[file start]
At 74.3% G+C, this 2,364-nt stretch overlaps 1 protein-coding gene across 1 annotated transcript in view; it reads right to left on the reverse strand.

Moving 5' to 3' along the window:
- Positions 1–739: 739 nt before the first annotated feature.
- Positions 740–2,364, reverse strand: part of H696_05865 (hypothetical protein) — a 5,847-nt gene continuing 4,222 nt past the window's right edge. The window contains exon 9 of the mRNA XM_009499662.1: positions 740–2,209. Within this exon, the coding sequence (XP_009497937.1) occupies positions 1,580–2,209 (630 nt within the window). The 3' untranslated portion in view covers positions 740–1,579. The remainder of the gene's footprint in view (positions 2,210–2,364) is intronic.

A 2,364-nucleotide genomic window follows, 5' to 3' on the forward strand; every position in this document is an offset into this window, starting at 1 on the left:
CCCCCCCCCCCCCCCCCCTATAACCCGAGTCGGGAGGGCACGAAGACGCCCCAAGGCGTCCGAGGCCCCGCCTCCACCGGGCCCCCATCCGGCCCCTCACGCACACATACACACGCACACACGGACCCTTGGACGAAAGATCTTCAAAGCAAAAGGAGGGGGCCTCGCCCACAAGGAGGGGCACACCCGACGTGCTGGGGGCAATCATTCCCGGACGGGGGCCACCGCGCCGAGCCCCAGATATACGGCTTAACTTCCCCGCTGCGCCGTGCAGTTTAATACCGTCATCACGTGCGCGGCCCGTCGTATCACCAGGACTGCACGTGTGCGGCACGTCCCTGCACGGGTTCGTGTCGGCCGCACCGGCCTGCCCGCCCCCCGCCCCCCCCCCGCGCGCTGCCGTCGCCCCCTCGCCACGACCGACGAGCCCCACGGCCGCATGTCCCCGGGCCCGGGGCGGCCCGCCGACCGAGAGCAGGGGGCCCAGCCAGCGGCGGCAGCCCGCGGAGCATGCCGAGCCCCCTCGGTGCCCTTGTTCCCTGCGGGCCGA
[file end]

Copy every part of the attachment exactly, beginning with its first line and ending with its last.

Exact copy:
At 74.3% G+C, this 2,364-nt stretch overlaps 1 protein-coding gene across 1 annotated transcript in view; it reads right to left on the reverse strand.

Moving 5' to 3' along the window:
- Positions 1–739: 739 nt before the first annotated feature.
- Positions 740–2,364, reverse strand: part of H696_05865 (hypothetical protein) — a 5,847-nt gene continuing 4,222 nt past the window's right edge. The window contains exon 9 of the mRNA XM_009499662.1: positions 740–2,209. Within this exon, the coding sequence (XP_009497937.1) occupies positions 1,580–2,209 (630 nt within the window). The 3' untranslated portion in view covers positions 740–1,579. The remainder of the gene's footprint in view (positions 2,210–2,364) is intronic.

A 2,364-nucleotide genomic window follows, 5' to 3' on the forward strand; every position in this document is an offset into this window, starting at 1 on the left:
CCCCCCCCCCCCCCCCCCTATAACCCGAGTCGGGAGGGCACGAAGACGCCCCAAGGCGTCCGAGGCCCCGCCTCCACCGGGCCCCCATCCGGCCCCTCACGCACACATACACACGCACACACGGACCCTTGGACGAAAGATCTTCAAAGCAAAAGGAGGGGGCCTCGCCCACAAGGAGGGGCACACCCGACGTGCTGGGGGCAATCATTCCCGGACGGGGGCCACCGCGCCGAGCCCCAGATATACGGCTTAACTTCCCCGCTGCGCCGTGCAGTTTAATACCGTCATCACGTGCGCGGCCCGTCGTATCACCAGGACTGCACGTGTGCGGCACGTCCCTGCACGGGTTCGTGTCGGCCGCACCGGCCTGCCCGCCCCCCGCCCCCCCCCCGCGCGCTGCCGTCGCCCCCTCGCCACGACCGACGAGCCCCACGGCCGCATGTCCCCGGGCCCGGGGCGGCCCGCCGACCGAGAGCAGGGGGCCCAGCCAGCGGCGGCAGCCCGCGGAGCATGCCGAGCCCCCTCGGTGCCCTTGTTCCCTGCGGGCCGA